Teeth and bones are the hardest substances in a human body, comprising about 15% of a person’s total body weight. But are they made of the same substances? In fact, they are not. While they share some properties, there are many fundamental differences between our bones and our teeth.
Some Facts About Bones
Bones are living tissues composed of collagen and calcium phosphate. These two substances give our bones the amazing combination of strength, with a flexible framework. Our bodies are always breaking down and remaking our bones, just like the other living tissues in our body. This is why a healthy diet full of calcium-rich foods is so important, since we don’t want to leave our bones lacking anything they need. Exercise is also essential in keeping our bones strong, especially weight-bearing activities.
Another big difference between bones and teeth is that bones can heal from a break. When a bone breaks or is fractured, an incredible process immediately begins. A soft collagen “callus” forms on the broken bones, which in time is replaced with a hard callus of bone material. Even major breaks heal with time, leaving us all patched up.
And Facts About Teeth
Unfortunately, it is not so with our teeth. A broken tooth, a cracked molar, or a chipped front tooth will never heal on its own, even with all the calcium we could manage to ingest. A broken tooth needs the immediate attention of a Sacramento Dentistry Group dentist, who is able to use the latest techniques to repair that break, chip, or crack. You get the function of the tooth back, but unlike a bone, it could never have repaired itself.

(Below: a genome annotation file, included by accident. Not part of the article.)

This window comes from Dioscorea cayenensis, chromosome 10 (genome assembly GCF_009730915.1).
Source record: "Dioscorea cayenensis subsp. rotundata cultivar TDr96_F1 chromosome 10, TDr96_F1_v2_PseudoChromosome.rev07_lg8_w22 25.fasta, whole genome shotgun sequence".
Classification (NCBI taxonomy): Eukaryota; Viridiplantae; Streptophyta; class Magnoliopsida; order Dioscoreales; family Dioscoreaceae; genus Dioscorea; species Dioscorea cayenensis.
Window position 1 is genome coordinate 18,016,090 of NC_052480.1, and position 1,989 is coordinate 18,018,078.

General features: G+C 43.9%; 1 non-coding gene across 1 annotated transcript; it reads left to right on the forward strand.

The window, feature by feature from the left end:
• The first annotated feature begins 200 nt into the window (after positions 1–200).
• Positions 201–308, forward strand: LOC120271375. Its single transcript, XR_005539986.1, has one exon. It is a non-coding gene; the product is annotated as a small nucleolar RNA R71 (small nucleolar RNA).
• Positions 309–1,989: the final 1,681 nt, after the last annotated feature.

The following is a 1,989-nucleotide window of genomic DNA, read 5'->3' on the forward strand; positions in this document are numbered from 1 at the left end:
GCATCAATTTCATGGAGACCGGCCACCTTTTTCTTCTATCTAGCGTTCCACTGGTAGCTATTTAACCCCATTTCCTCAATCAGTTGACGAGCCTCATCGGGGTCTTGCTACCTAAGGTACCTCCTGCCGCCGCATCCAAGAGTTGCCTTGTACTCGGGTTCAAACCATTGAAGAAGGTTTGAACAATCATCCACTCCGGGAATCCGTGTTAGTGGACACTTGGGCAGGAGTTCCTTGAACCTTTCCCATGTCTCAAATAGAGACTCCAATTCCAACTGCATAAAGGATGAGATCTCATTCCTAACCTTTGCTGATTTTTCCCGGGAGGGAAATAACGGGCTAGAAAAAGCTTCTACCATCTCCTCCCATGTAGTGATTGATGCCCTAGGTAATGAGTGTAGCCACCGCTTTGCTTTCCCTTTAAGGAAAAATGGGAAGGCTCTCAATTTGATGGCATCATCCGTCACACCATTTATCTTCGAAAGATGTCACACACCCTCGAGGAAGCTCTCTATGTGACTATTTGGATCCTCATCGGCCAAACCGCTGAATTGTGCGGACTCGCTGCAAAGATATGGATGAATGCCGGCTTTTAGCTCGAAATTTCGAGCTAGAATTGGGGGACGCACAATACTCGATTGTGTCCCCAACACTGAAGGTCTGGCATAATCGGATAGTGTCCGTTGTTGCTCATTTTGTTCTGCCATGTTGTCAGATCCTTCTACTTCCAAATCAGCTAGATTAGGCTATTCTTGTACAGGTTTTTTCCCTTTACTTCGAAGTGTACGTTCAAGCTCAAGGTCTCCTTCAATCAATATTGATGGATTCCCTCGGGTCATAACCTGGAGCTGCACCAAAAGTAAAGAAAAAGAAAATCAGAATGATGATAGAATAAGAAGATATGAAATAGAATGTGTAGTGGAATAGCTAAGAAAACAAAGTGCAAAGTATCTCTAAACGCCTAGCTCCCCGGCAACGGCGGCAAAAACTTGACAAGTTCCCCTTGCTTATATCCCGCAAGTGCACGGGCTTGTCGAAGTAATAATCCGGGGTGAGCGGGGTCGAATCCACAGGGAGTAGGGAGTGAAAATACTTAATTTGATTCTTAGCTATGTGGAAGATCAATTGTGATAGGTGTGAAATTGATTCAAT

Another difference between teeth and bones is that teeth are not living tissues, at least on the outside. The only part of the teeth we usually see is the enamel, the hardest substance in the human body. It’s made up chiefly of calcium phosphate, and has no nerves or blood supply. In effect, enamel is the hard protective cover, the armor, for your teeth. While some remineralization of the tooth enamel is possible, it cannot repair itself on a large scale like bones do. Thus, we need to fill cavities and fix tooth decay.
Under your tooth enamel there is a layer called dentin. Even though this tissue is relatively strong, like your bones, it is easily damaged by decay and acids. Inside the dentin is the pulp, and this is where your teeth have living tissues with nerves and blood supply, giving the tooth life and sensation.
Where Bones and Teeth are Similar
Just like the bones, however, diet matters for your teeth! A regular menu full of whole foods that require chewing and chomping makes your jawbone strong. Staying away from sticky and sugary snacks limits the havoc caused by oral bacteria. And avoiding the acids in sodas, both regular and diet, or in sour candies, preserves your tooth enamel.
Breaking a tooth, or even just chipping one, is quite a traumatic event. The staff at the Sacramento Dentistry Group is prepared for such events. Call us immediately if you have any concerns about a broken or damaged tooth. While we can’t make you grow a new tooth, we know just what to do so you can have your smile back.